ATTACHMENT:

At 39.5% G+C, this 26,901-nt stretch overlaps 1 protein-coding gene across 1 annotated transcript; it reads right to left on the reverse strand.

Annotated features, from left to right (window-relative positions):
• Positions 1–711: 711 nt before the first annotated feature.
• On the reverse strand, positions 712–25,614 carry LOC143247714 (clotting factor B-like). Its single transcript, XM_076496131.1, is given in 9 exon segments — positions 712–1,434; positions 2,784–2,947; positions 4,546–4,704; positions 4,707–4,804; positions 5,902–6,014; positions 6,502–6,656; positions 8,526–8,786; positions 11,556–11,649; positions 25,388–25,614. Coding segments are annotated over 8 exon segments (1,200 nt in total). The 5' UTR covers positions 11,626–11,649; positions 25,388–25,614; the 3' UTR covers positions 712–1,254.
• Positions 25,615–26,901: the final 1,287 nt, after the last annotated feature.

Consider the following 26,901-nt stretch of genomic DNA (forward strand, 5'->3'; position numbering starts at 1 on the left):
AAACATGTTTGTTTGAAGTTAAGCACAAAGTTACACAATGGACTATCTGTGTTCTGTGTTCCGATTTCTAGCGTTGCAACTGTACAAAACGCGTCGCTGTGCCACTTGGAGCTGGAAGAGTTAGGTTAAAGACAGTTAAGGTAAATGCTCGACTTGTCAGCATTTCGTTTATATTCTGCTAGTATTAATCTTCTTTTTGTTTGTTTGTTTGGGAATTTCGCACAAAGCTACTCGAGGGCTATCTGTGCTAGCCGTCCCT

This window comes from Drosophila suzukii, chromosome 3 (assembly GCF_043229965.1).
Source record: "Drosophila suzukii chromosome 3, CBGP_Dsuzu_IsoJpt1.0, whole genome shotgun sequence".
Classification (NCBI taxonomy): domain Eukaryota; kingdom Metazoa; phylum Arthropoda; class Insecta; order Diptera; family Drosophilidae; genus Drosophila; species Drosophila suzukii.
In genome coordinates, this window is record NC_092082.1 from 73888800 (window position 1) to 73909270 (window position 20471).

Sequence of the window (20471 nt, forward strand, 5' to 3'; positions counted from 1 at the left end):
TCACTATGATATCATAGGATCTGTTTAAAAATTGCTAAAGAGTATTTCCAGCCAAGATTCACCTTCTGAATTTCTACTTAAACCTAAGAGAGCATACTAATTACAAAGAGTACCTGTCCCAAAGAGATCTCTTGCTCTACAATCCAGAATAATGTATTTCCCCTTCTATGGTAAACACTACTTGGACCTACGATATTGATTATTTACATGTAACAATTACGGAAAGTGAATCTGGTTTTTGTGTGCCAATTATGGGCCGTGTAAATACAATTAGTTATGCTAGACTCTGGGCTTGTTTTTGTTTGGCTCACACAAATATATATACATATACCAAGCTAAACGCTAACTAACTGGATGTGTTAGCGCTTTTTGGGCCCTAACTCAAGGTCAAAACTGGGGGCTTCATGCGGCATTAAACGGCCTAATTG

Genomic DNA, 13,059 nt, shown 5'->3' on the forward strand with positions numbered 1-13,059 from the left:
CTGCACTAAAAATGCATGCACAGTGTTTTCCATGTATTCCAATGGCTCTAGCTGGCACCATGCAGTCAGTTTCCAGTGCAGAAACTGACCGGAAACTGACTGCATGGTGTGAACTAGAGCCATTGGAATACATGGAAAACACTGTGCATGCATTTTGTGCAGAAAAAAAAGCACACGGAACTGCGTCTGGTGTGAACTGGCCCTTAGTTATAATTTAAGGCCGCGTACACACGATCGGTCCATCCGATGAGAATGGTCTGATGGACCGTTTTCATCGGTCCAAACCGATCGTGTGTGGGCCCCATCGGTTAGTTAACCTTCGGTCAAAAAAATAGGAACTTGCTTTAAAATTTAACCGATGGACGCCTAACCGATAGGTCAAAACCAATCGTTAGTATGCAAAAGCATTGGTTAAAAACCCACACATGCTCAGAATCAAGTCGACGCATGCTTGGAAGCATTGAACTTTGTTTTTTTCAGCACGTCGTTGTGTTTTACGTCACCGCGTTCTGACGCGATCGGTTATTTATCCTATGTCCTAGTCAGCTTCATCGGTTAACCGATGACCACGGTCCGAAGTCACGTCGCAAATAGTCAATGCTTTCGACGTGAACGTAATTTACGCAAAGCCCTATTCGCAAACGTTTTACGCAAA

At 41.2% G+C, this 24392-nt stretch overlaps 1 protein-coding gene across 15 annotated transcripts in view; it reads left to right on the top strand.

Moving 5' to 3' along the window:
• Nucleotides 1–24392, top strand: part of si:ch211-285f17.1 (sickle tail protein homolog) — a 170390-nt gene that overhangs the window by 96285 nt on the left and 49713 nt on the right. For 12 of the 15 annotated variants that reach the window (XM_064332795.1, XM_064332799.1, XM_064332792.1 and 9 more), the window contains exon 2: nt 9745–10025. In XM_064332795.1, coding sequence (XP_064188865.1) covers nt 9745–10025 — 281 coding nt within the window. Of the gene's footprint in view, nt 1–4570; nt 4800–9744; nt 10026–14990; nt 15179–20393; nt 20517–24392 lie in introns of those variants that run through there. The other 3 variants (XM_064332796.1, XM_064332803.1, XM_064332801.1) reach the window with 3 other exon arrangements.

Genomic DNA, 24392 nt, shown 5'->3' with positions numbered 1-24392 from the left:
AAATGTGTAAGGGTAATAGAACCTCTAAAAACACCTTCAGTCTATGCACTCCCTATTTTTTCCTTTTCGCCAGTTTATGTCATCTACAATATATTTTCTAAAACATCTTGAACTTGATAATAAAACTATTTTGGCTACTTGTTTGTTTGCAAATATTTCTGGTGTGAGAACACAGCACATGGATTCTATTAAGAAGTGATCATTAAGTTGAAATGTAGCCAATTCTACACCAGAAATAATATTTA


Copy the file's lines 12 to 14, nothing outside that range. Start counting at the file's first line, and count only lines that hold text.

Sequence of the window (20471 nt, forward strand, 5' to 3'; positions counted from 1 at the left end):
TCACTATGATATCATAGGATCTGTTTAAAAATTGCTAAAGAGTATTTCCAGCCAAGATTCACCTTCTGAATTTCTACTTAAACCTAAGAGAGCATACTAATTACAAAGAGTACCTGTCCCAAAGAGATCTCTTGCTCTACAATCCAGAATAATGTATTTCCCCTTCTATGGTAAACACTACTTGGACCTACGATATTGATTATTTACATGTAACAATTACGGAAAGTGAATCTGGTTTTTGTGTGCCAATTATGGGCCGTGTAAATACAATTAGTTATGCTAGACTCTGGGCTTGTTTTTGTTTGGCTCACACAAATATATATACATATACCAAGCTAAACGCTAACTAACTGGATGTGTTAGCGCTTTTTGGGCCCTAACTCAAGGTCAAAACTGGGGGCTTCATGCGGCATTAAACGGCCTAATTG

Genomic DNA, 13,059 nt, shown 5'->3' on the forward strand with positions numbered 1-13,059 from the left: